The body of water that separates northeastern Africa from the Arabian Peninsula; it includes the two arms known as the Gulf of Suez and the Gulf of ʽAqaba. The Red Sea, as the term is now used, measures some 2,250 km (1,400 mi) in length, has a maximum width of about 354 km (220 mi) and an average depth of approximately 610 m (2,000 ft). It is part of the great geologic fault known as the Rift Valley. Because of a fast rate of evaporation, the waters of this sea are quite salty. Strong winds, rapid changes in wind direction, and the presence of large reefs make it hazardous for boats to navigate the Red Sea. Along the eastern coast there are high mountain ranges, whereas rocky tablelands and low hills occupy the western coast.
There is good reason for understanding that the original-language expressions rendered “Red Sea” apply to the Red Sea in general or to either one of its northern arms. (Ex 10:19; 13:18; Nu 33:10, 11; Jg 11:16; Ac 7:36) It was the waters of the Red Sea that Jehovah miraculously divided to let the Israelites pass through on dry land, but he drowned Pharaoh and his military forces who came in pursuit. (Ex 14:21–15:22; De 11:4; Jos 2:10; 4:23; 24:6; Ne 9:9; Ps 106:7, 9, 22; 136:13, 15) The Biblical passages relating this incident use the Hebrew expression yam (sea) or yam-suphʹ (sea of reeds or rushes). On the basis of the literal meaning of yam-suphʹ, certain scholars have argued that the Israelites crossed a mere swampy place, such as the Bitter Lakes region, and not the Red Sea (principally the western arm, the Gulf of Suez, where others believe the crossing likely occurred). However, it should be noted that the waters were sufficient to cover Pharaoh’s military forces. (Ex 14:28, 29) This would have been impossible in a mere swamp. Also, Acts 7:36 and Hebrews 11:29 rule out a mere swampy place, for these texts mention the same incident and use the Greek expression e·ry·thraʹ thaʹlas·sa, meaning “Red Sea.” (See EXODUS.) The historian Herodotus (fifth century B.C.E.) used the same Greek expression to refer, not to a swamp or an insignificant body of water, but to “the Indian Ocean, in which the Red Sea” is located.—A Greek-English Lexicon, by H. G. Liddell and R. Scott, revised by H. Jones, Oxford, 1968, p. 693; see PIHAHIROTH.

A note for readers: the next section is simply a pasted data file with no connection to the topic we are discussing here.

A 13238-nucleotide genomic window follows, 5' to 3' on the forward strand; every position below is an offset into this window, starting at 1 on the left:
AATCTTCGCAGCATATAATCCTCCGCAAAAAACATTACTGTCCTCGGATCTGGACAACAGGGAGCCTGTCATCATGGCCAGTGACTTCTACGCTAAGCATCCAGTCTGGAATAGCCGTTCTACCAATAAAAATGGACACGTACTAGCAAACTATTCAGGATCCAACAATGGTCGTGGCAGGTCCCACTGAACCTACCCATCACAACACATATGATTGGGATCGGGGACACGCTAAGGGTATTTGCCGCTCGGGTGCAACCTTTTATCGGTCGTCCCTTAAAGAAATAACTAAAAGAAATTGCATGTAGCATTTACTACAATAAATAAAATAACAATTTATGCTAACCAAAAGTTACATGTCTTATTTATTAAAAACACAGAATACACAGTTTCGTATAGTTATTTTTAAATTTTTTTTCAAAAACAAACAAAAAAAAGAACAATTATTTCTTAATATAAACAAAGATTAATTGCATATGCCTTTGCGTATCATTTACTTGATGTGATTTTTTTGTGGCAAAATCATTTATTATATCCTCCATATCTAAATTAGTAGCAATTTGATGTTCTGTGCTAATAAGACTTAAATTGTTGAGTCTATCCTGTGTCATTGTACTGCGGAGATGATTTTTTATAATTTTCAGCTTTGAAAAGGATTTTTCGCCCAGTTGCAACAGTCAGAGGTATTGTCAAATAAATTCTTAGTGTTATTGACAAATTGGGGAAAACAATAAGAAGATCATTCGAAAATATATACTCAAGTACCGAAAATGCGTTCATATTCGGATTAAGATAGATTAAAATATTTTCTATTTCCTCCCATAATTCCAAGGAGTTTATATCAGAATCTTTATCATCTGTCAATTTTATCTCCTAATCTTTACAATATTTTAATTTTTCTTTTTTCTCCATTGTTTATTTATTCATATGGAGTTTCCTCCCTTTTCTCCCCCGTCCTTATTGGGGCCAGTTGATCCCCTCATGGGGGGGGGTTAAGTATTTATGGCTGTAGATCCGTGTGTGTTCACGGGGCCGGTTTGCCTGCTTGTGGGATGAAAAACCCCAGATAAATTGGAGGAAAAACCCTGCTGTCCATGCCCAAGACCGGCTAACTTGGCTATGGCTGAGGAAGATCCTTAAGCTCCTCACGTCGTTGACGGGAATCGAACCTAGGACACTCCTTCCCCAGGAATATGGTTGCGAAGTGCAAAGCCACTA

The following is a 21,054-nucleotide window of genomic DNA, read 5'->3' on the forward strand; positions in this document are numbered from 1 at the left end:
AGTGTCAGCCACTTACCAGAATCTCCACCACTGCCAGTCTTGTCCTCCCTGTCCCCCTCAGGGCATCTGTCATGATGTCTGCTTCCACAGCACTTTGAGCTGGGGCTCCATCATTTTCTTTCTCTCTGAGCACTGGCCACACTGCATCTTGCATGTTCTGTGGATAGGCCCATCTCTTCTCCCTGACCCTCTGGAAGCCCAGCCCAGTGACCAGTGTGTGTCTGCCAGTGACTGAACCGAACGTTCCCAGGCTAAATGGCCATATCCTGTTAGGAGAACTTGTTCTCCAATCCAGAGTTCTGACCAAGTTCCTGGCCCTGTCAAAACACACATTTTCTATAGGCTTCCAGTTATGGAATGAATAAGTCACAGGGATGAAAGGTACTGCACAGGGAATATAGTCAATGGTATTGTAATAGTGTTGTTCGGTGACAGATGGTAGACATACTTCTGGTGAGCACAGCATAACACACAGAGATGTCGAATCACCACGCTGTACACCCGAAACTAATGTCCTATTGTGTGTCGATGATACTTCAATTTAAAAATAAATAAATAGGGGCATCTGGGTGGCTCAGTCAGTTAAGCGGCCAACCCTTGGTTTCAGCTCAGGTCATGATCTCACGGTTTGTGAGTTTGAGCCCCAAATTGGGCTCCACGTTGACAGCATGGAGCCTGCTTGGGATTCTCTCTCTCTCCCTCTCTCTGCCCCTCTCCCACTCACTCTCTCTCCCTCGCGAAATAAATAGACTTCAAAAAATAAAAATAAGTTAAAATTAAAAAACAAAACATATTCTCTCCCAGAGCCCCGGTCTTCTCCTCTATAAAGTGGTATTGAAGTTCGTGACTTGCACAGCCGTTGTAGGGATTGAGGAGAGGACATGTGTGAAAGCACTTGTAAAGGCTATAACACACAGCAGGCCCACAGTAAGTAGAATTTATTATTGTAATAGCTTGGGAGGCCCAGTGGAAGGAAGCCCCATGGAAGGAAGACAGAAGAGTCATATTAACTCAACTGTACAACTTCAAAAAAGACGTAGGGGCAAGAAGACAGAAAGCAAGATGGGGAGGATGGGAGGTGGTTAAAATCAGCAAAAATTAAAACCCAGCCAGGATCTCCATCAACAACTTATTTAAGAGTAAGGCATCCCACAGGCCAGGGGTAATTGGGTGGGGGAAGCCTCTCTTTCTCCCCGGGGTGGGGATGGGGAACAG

In a pronouncement of doom for Edom, the outcry resulting from Edom’s calamity is described as being heard at the Red Sea. (Jer 49:21) This is understandable, since Edomite territory in its southern extremity bordered on the Red Sea (1Ki 9:26), that is, the sea’s northeastern arm, the Gulf of ʽAqaba. Israel’s boundary also extended to this point.—Ex 23:31.